Flint Hills stream the subject of holistic watershed management plan

 

Funding from Kingsbury Family Foundation supports conservation research

 

A project to develop and implement a holistic watershed management plan for a heritage stream in the Flint Hills recently received additional funding support from the Kingsbury Foundation in Kansas.  The Kansas Alliance for Wetlands and Streams (KAWS) has been working through partnerships for a decade to build technology that can find and show the largest issues affecting our streams, rivers, wetlands and water bodies.

 

The project has been ongoing, but the new funding will assist with further research and validation of the existing tools, which include GIS, online mapping and flood analysis. This phase of the project will be completed by the end of 2018.  Scientists at KAWS will be looking at stream bank erosion, barriers to fish migration, watershed health and floodplain connectivity in the Cottonwood River Basin, but the resulting tools can eventually be used across the entire state.

 

“During rain events and flooding, the water runs off the land and into our water supply – taking with it small pieces of the way we use our lands,” said Jeff Neel, Director of Applied Research and Restoration at KAWS. “By addressing the cause of the problems – land management that causes more runoff as opposed to increased infiltration and retention – rather than the result, we can more effectively address potential issues before they start, increase baseflow during droughts and minimize ongoing problems before they get worse.”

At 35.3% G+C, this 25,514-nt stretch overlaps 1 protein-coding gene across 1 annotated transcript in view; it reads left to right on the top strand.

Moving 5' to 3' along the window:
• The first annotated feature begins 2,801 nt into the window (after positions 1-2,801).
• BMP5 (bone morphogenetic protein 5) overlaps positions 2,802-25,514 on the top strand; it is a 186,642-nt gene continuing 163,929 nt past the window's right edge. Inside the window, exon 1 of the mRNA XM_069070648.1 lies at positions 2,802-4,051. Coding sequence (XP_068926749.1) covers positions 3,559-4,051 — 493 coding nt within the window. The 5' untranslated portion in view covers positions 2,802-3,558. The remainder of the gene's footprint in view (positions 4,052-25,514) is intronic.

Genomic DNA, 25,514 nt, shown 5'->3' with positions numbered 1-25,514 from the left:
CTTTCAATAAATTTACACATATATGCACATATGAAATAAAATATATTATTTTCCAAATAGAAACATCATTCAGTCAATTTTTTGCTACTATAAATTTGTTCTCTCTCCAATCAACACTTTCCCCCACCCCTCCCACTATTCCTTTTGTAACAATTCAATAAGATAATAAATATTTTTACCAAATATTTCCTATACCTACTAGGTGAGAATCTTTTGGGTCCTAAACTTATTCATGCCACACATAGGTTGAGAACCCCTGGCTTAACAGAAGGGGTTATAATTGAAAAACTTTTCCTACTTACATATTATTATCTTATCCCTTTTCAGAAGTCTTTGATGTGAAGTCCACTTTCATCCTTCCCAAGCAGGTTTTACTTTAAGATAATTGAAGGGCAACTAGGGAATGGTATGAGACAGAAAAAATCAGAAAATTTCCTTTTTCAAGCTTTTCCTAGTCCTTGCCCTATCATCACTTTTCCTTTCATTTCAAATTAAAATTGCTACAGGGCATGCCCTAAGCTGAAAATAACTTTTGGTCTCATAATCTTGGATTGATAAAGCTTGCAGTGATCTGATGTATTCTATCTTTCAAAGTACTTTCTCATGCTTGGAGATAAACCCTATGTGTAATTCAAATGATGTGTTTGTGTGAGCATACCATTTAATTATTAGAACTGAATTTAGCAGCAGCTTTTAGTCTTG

KAWS will be using these tools to present easy-to-understand results and planning options to communities and landowners to help preserve habitat and support biodiversity across the state. Assessments of streams, wetlands and adjacent (riparian) areas will also be used as a part of this project.

 

The Kansas Alliance for Wetlands and Streams is a 501(c)(3) nonprofit organization working to achieve a healthy balance of economics, conservation and community to support sustainability of the natural ecosystems and working lands of Kansas.

 

The Kingsbury Family Foundation funds conservation research and related efforts in Kansas. By limiting the scope of philanthropic giving, the Kingsbury Family Foundation has made a significant impact on conservation in the state. Since its inception in 2001, the Foundation has funded research and conservation efforts related to water quality, habitat quality, biodiversity, and species preservation throughout the state.  

St. Francis’ Ward Cassidy appointed to Wildlife, Parks and Tourism Commission

Governor Sam Brownback has appointed Ward Cassidy, St. Francis, to the Kansas Wildlife, Parks and Tourism’s Commission. Cassidy replaces Roger Marshall, Great Bend, whose term ended in June. Cassidy will serve a 4-year term.